Finders Keepers, Losers Weepers


I am bothered by the Michigan laws regarding larceny. As a firm believer in the childhood rule of “finder’s keepers, loser’s weepers,” it irks me that Michigan law does not agree with this very basic concept, which makes total sense to me.

For example, if a person accidentally leaves their cell phone in the booth of a restaurant, and the next patron comes along and discovers the cell phone, she has two legal options. She can either leave the cell phone there or she can attempt to locate the rightful owner by either turning the phone in to the restaurant or contacting the proper authorities. Either way, she may not keep the cell phone for herself. If she does, she has committed a larceny.

It’s true that one cannot steal property that has been abandoned; however, the property must be truly abandoned for it to be up for grabs. It’s extremely unlikely for someone to abandon anything of value such as a cell phone or a piece of jewelry. It’s even more unlikely that a jury is going to believe that the property was truly abandoned, even if the original owner cannot be located.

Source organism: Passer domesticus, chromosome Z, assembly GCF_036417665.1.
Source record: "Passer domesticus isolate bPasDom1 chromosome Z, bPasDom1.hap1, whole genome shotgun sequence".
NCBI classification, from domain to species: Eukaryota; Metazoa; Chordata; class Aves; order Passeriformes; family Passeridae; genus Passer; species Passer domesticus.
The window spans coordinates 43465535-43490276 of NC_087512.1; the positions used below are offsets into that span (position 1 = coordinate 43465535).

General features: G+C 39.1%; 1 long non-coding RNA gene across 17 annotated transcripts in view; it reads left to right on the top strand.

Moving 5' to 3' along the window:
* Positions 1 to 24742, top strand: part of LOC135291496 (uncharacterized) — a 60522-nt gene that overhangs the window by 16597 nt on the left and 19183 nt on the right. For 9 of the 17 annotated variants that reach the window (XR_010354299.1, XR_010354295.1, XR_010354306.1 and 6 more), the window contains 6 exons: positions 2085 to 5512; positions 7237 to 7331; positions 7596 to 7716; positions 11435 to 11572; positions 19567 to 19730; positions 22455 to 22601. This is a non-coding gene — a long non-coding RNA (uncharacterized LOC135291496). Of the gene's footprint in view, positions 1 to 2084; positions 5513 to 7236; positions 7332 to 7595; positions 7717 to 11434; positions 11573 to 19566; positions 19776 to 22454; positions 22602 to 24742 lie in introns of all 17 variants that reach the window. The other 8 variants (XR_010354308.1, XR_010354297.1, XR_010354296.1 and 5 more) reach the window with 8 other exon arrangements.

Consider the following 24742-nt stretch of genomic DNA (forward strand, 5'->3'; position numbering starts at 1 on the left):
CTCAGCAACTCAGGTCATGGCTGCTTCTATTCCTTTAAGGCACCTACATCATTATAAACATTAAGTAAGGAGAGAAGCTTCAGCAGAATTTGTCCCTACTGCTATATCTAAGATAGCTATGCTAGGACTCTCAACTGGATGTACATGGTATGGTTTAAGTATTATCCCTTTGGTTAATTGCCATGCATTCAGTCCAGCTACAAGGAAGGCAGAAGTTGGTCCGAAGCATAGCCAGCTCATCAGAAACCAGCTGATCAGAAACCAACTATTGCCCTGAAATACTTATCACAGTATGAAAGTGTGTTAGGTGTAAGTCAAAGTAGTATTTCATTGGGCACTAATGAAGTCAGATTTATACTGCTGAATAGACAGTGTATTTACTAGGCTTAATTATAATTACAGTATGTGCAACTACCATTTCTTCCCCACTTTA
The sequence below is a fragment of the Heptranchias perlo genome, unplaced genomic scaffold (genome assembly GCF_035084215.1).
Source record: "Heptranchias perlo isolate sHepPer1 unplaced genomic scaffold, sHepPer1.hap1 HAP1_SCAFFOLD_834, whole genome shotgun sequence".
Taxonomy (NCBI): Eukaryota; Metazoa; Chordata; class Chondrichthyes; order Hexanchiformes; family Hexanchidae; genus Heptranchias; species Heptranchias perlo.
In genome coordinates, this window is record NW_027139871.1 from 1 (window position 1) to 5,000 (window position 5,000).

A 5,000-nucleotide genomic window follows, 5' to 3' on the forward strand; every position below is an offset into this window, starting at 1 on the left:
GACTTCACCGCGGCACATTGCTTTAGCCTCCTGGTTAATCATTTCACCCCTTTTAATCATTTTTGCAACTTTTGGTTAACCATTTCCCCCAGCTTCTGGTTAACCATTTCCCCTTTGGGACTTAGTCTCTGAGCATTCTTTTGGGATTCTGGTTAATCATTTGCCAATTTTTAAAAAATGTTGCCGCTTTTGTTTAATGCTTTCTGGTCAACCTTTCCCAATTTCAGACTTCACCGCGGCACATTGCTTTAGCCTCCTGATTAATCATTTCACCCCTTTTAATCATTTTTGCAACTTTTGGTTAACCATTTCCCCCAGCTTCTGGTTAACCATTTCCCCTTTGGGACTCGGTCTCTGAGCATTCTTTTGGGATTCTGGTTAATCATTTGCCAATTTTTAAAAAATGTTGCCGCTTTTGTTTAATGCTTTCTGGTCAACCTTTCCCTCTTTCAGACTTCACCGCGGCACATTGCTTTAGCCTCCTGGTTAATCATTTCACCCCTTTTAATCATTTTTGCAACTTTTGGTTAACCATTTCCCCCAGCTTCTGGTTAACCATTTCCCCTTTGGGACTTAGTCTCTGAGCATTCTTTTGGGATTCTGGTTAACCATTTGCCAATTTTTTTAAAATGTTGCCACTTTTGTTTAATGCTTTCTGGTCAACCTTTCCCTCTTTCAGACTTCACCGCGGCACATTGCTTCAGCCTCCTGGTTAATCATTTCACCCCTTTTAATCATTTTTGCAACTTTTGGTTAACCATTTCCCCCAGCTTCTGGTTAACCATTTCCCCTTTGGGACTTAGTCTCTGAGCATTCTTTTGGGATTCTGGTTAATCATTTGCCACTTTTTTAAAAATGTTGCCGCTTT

My thoughts on the issue are simple: If someone is reckless or absent-minded enough to lose their property, it’s no one’s fault but their own. Loser’s weepers! If your property is so very special to you, you should take better care of it and not leave it behind. Kudos to the lucky person who happens to come along and discover that something of value is up for grabs! Finder’s keepers! Why should the person who happens to discover the lost item and takes advantage of an opportunity that presents itself be punished?

I am not arguing that people should not do the “right” thing and try to locate the true owner of property that they discover has been lost. Honestly, I hope that if someone found something of mine that I had misplaced, that it would be turned in for me to come back and claim. But if it isn’t, well, I guess I should have taken better care of it to begin with. And to the lucky person who found the property that I negligently left behind: I hope you take better care of it than I did. That person is not committing a theft against me; he or she is taking advantage of an opportunity that presented itself. In my opinion, a person who finds a lost wallet and doesn’t turn it in should not be classified the same as someone who steals a wallet from someone. Finding a lost item and failing to turn it in is not the same thing as stealing an item from someone who has taken the proper steps to maintain possession of the item.

Regardless of my personal feelings on the matter, the legislature has spoken. It is a larceny if you find something and keep it for yourself, so be careful out there. If you find a dollar in the parking lot, you better turn it in at the customer service window, or leave it where it lies, because as soon as you put it in your pocket to keep it for yourself, you have committed a larceny.